Students Warned To Beware Of Surprise Energy Bill Charges | TOTUM
Holly BarrowSeptember 20th

With gas and electricity bills soaring, students and their parents are being warned to beware of surprise charges that may be coming their way.

Despite new Prime Minister Liz Truss announcing a price cap freeze, many students could still be subject to extortionate fees if they go over their limits.

Privately rented student accommodation that offers 'bills included' deals typically include a 'fair use policy' in the small print, and it is this that could create problems further down the line.


This comes in the form of a cap or allowance typically based on sums of money spent rather than amount of units of energy used.

What this means is that students will usually be allocated a set amount on gas and electricity each year - £400, for example - with anything extra used being added to the student's account and paid at the end of the year.

Prior to the current energy crisis, this allocated amount of spend per student on gas and electric would typically be considered generous, but they're now rapidly being consumed thanks to the soaring costs.

Truss may have announced a £2,500 bill freeze, but crucially this is based on a 'typical' household on a dual-fuel deal with 'median consumption'. For student house shares with numerous occupants, it goes without saying that consumption will likely be much higher.


Attempting to shed light on student letting agents' fair usage policies, the Guardian found that an agent covering Birmingham, Nottingham and Bristol that had a fair use policy of just shy of £1,800 for three tenants, while a household of nine tenants in Manchester had a maximum amount of £3,600.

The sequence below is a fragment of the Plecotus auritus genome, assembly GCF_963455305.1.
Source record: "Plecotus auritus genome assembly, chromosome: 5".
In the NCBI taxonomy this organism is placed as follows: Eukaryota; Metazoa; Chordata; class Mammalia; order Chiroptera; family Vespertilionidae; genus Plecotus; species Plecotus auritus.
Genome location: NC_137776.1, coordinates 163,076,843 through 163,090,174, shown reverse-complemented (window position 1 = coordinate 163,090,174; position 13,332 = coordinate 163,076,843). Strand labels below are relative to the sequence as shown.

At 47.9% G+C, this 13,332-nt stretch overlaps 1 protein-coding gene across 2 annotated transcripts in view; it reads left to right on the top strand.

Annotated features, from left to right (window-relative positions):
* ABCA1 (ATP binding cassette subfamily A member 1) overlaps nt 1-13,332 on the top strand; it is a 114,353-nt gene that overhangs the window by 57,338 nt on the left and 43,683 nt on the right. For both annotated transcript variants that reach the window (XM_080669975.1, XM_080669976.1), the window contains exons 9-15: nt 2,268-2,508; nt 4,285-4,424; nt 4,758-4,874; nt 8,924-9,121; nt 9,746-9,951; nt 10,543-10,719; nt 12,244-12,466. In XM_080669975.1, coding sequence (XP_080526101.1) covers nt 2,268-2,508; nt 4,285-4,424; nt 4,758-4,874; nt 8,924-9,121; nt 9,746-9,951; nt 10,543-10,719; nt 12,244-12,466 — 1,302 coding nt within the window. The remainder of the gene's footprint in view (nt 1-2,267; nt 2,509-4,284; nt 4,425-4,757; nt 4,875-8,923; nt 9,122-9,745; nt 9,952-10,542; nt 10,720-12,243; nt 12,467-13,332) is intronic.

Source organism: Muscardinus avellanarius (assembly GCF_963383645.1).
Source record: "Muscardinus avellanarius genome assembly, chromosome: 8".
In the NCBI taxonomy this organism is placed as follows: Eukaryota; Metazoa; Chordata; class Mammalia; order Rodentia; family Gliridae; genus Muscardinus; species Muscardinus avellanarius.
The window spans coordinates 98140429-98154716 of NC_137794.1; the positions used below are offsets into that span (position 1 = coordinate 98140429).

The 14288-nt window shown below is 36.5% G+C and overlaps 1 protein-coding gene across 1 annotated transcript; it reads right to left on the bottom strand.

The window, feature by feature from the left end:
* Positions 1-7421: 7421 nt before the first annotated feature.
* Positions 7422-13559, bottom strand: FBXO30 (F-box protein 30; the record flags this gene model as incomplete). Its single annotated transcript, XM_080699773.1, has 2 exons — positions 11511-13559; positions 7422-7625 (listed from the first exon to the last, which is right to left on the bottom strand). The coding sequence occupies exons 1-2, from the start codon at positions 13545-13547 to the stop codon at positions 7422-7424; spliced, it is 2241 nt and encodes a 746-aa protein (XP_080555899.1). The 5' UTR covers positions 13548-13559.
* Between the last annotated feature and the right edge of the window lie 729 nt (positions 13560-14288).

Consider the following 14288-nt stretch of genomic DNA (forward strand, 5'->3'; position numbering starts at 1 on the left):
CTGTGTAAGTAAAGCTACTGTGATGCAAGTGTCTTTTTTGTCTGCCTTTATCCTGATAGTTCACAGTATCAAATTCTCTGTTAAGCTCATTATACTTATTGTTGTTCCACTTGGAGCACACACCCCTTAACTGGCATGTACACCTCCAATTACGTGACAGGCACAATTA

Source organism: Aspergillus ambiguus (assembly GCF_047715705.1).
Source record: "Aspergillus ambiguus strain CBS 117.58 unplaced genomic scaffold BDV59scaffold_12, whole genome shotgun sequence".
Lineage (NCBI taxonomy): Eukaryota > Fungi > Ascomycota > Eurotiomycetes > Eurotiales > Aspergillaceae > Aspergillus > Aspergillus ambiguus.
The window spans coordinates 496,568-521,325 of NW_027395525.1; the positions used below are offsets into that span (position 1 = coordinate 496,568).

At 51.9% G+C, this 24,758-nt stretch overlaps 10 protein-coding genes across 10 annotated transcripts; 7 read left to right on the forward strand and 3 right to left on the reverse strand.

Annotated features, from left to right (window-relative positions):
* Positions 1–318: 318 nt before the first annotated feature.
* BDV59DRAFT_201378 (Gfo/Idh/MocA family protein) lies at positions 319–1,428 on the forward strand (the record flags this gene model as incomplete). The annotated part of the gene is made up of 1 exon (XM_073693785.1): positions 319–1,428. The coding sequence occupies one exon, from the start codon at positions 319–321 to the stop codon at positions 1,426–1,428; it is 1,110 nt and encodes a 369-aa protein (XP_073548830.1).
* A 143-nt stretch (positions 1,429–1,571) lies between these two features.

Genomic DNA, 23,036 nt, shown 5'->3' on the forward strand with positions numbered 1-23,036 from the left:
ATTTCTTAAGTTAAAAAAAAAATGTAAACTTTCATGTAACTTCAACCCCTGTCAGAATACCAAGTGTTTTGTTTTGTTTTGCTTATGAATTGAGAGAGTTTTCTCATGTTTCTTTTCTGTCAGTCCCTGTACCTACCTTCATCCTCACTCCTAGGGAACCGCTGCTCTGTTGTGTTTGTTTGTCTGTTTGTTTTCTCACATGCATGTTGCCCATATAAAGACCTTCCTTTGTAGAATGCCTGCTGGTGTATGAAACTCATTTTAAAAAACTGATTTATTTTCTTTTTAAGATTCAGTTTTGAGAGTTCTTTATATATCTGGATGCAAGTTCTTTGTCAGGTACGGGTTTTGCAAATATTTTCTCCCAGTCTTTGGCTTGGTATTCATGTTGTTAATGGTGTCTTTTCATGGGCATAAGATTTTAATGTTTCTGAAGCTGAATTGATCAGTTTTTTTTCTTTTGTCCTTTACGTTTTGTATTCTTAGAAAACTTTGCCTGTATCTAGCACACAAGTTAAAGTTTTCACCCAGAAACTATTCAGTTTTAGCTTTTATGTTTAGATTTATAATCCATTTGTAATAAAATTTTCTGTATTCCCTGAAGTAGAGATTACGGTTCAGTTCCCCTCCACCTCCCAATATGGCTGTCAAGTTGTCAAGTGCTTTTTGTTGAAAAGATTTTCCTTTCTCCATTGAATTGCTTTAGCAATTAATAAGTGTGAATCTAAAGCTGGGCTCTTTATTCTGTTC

In the current climate, it wouldn't take much to go over this usage allowance.

For this reason, students are being warned to take note of their fair usage policy to prevent facing a blow later on, with Sophie Lang, a regional executive for Propertymark, saying that agents 'should be alerting tenants to the small print of their contracts and what it could mean for [them]', adding: "These tenancies were agreed months ago."


Victoria Tolmie-Loverseed, of the student housing charity Unipol, states there is no legal obligation for agents or landlords to update their fair usage policies to reflect changing prices, again emphasising that this could mean surprise charges further down the line.

A spokesperson from Unite, one of the UK’s biggest student accommodation providers, told the Guardian: “We have forward-purchased utilities on competitive terms, meaning we can offer students significant savings on their bills as part of a simple, fixed, all-inclusive rental payment. “Given increases in energy prices, we estimate that students living in shared houses will pay about £840 a year for their bills including utilities, wifi and contents insurance. These same services will cost Unite students less than £600 for each student for the 2022-23 academic year. We pass these savings on to students through a single rent price, fixed at the time of booking.”

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